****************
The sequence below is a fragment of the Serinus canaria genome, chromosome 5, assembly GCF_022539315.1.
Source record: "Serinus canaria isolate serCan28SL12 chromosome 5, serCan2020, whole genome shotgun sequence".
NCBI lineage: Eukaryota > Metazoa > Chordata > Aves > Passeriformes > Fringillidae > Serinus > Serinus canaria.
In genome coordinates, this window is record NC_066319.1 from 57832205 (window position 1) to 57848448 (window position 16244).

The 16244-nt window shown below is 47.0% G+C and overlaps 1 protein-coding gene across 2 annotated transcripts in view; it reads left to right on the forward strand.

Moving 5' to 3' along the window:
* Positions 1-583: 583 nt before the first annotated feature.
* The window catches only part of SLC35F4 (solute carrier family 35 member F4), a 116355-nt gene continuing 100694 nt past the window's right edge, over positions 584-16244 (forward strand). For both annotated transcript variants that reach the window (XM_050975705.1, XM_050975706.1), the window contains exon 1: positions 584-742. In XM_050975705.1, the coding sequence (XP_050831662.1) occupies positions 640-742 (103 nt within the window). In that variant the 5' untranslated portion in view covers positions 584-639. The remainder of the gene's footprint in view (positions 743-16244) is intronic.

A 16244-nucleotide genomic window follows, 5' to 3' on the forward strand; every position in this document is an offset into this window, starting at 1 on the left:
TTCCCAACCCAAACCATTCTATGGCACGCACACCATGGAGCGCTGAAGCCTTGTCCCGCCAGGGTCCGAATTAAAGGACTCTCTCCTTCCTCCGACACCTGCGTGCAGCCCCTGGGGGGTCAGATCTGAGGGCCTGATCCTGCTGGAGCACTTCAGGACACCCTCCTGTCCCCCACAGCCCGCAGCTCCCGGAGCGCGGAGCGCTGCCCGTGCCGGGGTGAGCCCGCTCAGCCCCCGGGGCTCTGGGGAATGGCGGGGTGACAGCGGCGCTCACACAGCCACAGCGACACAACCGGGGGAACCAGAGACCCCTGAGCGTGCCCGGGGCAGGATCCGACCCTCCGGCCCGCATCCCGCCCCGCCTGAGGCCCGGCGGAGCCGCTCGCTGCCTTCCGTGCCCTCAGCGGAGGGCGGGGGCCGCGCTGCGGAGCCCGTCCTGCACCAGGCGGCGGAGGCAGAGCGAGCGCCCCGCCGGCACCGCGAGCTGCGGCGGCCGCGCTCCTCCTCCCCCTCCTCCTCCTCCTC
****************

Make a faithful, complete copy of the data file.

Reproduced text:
The sequence below is a fragment of the Serinus canaria genome, chromosome 5, assembly GCF_022539315.1.
Source record: "Serinus canaria isolate serCan28SL12 chromosome 5, serCan2020, whole genome shotgun sequence".
NCBI lineage: Eukaryota > Metazoa > Chordata > Aves > Passeriformes > Fringillidae > Serinus > Serinus canaria.
In genome coordinates, this window is record NC_066319.1 from 57832205 (window position 1) to 57848448 (window position 16244).

The 16244-nt window shown below is 47.0% G+C and overlaps 1 protein-coding gene across 2 annotated transcripts in view; it reads left to right on the forward strand.

Moving 5' to 3' along the window:
* Positions 1-583: 583 nt before the first annotated feature.
* The window catches only part of SLC35F4 (solute carrier family 35 member F4), a 116355-nt gene continuing 100694 nt past the window's right edge, over positions 584-16244 (forward strand). For both annotated transcript variants that reach the window (XM_050975705.1, XM_050975706.1), the window contains exon 1: positions 584-742. In XM_050975705.1, the coding sequence (XP_050831662.1) occupies positions 640-742 (103 nt within the window). In that variant the 5' untranslated portion in view covers positions 584-639. The remainder of the gene's footprint in view (positions 743-16244) is intronic.

A 16244-nucleotide genomic window follows, 5' to 3' on the forward strand; every position in this document is an offset into this window, starting at 1 on the left:
TTCCCAACCCAAACCATTCTATGGCACGCACACCATGGAGCGCTGAAGCCTTGTCCCGCCAGGGTCCGAATTAAAGGACTCTCTCCTTCCTCCGACACCTGCGTGCAGCCCCTGGGGGGTCAGATCTGAGGGCCTGATCCTGCTGGAGCACTTCAGGACACCCTCCTGTCCCCCACAGCCCGCAGCTCCCGGAGCGCGGAGCGCTGCCCGTGCCGGGGTGAGCCCGCTCAGCCCCCGGGGCTCTGGGGAATGGCGGGGTGACAGCGGCGCTCACACAGCCACAGCGACACAACCGGGGGAACCAGAGACCCCTGAGCGTGCCCGGGGCAGGATCCGACCCTCCGGCCCGCATCCCGCCCCGCCTGAGGCCCGGCGGAGCCGCTCGCTGCCTTCCGTGCCCTCAGCGGAGGGCGGGGGCCGCGCTGCGGAGCCCGTCCTGCACCAGGCGGCGGAGGCAGAGCGAGCGCCCCGCCGGCACCGCGAGCTGCGGCGGCCGCGCTCCTCCTCCCCCTCCTCCTCCTCCTC